Disability blogger Chloe Tear was matched with her first guide dog, Dezzie, this year. This has changed her life and given her newfound independence. Read her article where she talks about her experience.
Guide dogs are devoted companions, supporting blind and partially sighted people. After being on the waiting list for two and a half years, I was matched with my first guide dog just over six months ago. He’s called Dezzie, and he brings me immense joy and a newfound independence. He has truly changed my life.
Grabbing a coffee with Dezzie
How to get a guide dog
As my eyesight deteriorated, I started researching the process of getting a guide dog. I was born with mild cerebral palsy and have always used some form of mobility aids. I’d been using a long white cane for a few years but still needed the physical support of a walking stick. As a result, I was unable to leave the house by myself. This significantly limited my independence, and my mental health was affected.
While applying for a guide dog isn’t quick or straightforward, it is vital and ensures you get matched with the right guide dog. Not everyone who applies will get accepted onto the waiting list.
It was a combination of phone calls, forms, and in-person assessments. The whole process took about a year. The things they take into consideration are:
- Your level of eyesight and whether you will benefit from a guide dog
- Your living situation
- Your lifestyle and interests
- Your walking speed
- The routes you know and would work with a guide dog
After two and a half years, I got the phone call I’d been waiting for: “You’ve been matched with a guide dog!” I honestly have never cried so many happy tears in my life. It all moved quickly. I went on a matching walk with Dezzie to check we were a good fit for each other. Then training started two weeks after that.
Training with a guide dog
Training with a guide dog in the UK is a 5-week process and often called ‘class’. Weeks 1 and 2 were from a hotel and consisted of learning the basics. Weeks 3 to 5 are about applying what you’ve learned and doing the routes you’d take in your daily life.
I have such fond memories of being in class. It was physically and mentally challenging at times, but I accomplished so much so quickly. By week 4, I was doing a simple route by myself without a trainer. While it doesn’t sound like much, I was going on a proper walk by myself for the first time in 8 years. It was so freeing. My trust was in Dezzie, and that took some getting used to.
We qualified during the summer of 2023. The emotions were like graduating from university all over again. I like to call it my equivalent of getting my driving license. But it felt more than that. Dezzie and I were now a team, and that’s how it’s been ever since.
Our first six months together
Going to the local garden centre with Dezzie
We’ve now been in a qualified partnership for six months. It’s been incredible. And, don’t get me wrong, we’ve had to work hard at certain parts, but Dezzie was certainly a great match for me.
Since getting a guide dog, I have:
- attended a weekly yoga class where he sat on his own mat
- gone for a walk whenever I wanted
- got some chips from the fish and chip shop
- gone on a solo café trip to write a blog post
- learnt new routes
- walked in the dark
- gone shopping by myself
These sound like fairly normal things. Yet that’s almost the point. However, before getting a guide dog, this wasn’t possible. It’s important to take things slow when you first get a guide dog. While I’d love to jump on a train and explore a whole new city myself, that wouldn’t be kind to either of us.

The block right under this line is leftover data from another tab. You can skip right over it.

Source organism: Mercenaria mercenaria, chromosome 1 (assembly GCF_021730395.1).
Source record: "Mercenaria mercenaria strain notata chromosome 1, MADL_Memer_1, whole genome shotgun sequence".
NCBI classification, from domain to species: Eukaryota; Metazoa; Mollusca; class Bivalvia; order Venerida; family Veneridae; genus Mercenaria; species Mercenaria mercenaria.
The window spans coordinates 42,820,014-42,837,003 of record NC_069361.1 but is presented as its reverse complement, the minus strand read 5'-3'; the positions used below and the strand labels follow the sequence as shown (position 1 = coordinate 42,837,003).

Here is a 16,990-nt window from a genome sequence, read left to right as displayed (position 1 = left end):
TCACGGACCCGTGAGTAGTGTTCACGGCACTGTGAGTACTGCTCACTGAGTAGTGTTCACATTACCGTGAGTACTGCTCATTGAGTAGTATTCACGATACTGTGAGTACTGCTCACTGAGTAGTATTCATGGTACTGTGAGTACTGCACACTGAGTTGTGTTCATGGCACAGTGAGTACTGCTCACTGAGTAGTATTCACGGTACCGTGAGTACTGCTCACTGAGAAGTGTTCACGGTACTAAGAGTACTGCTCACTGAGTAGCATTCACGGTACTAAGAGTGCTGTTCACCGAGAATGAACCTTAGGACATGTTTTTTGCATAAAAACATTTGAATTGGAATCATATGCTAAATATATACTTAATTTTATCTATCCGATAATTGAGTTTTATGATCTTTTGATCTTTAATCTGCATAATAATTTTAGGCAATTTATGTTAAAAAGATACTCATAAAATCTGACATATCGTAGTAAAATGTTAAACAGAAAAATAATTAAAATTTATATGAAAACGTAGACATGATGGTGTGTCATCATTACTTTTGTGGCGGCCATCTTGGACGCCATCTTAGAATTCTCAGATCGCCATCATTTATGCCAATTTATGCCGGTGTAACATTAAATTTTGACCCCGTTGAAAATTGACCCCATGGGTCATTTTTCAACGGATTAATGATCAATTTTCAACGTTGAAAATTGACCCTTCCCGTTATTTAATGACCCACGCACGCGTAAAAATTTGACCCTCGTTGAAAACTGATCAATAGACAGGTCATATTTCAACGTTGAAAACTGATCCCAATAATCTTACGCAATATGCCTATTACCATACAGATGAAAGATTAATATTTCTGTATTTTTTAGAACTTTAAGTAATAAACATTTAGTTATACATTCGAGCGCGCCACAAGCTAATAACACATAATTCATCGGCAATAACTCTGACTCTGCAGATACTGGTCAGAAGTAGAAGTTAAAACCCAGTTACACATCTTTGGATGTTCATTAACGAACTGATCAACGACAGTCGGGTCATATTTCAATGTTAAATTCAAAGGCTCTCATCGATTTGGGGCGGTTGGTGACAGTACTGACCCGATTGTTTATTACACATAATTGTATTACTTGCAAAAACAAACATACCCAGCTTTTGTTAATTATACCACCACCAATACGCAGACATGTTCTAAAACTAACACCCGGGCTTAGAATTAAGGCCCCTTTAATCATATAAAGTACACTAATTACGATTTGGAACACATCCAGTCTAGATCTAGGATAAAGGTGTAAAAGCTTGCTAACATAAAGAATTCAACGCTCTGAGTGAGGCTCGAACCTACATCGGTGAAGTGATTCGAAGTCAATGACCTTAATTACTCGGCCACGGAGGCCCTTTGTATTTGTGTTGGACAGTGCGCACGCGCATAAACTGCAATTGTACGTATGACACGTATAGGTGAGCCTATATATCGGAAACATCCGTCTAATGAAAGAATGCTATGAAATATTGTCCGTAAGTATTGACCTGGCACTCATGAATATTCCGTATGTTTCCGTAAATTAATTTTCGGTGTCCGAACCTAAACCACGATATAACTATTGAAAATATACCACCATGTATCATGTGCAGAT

It’s still something I’m getting used to and building up the confidence to try new things. Building up Dezzie’s confidence and strengthening our bond is also important. The first six months can be fundamental in learning the ropes and getting to know one another.
Travelling in a car with a guide dog
Luckily, Dezzie is a great dog for travelling in the car. For shorter journeys, I take his harness off, and he tucks himself into the footwell by my feet. Doing this can be helpful when getting a taxi or a lift with a friend.
Dezzie will lie in the back seat if I do a longer journey. He doesn’t wear his harness while in the car, but I have a seatbelt attached to his collar. While he’s good and doesn’t tend to move, the seatbelt ensures he’s safe if we have an accident. It’s also possible for him to go into the boot of a car. Again, he’d have a seatbelt or a kennel, making him safe.
With the Motability Scheme, individuals who are blind may qualify for allowances to access a car on the Scheme and have a named driver to drive on their behalf. As I cannot drive myself, a Motability Scheme car would mean that Dezzie and I can get out and explore more. I look forward to seeing what the next six months bring.
Interested in joining the Scheme?
About the Scheme
The Motability Scheme offers an all-inclusive package. If you are in receipt of a qualifying mobility allowance, you can use it to lease a car, scooter, powered wheelchair or Wheelchair Accessible Vehicle. The Scheme provides flexible and hassle-free access to a brand-new, reliable vehicle of your choice. As well as a great choice of cars, we also provide a wide range of Wheelchair Accessible Vehicles, scooters and powered wheelchairs.
To join the Scheme, you must be in receipt of one of the following mobility allowances:
- Enhanced Rate of the Mobility Component of Personal Independence Payment (PIP)
- Higher Rate Mobility Component of Disability Living Allowance (DLA)
- Higher Rate Mobility Component of Child Disability Payment – Scotland
- War Pensioners’ Mobility Supplement (WPMS)
- Armed Forces Independence Payment (AFIP)
You can easily check whether you’re eligible to join the Motability Scheme by using our eligibility checker tool.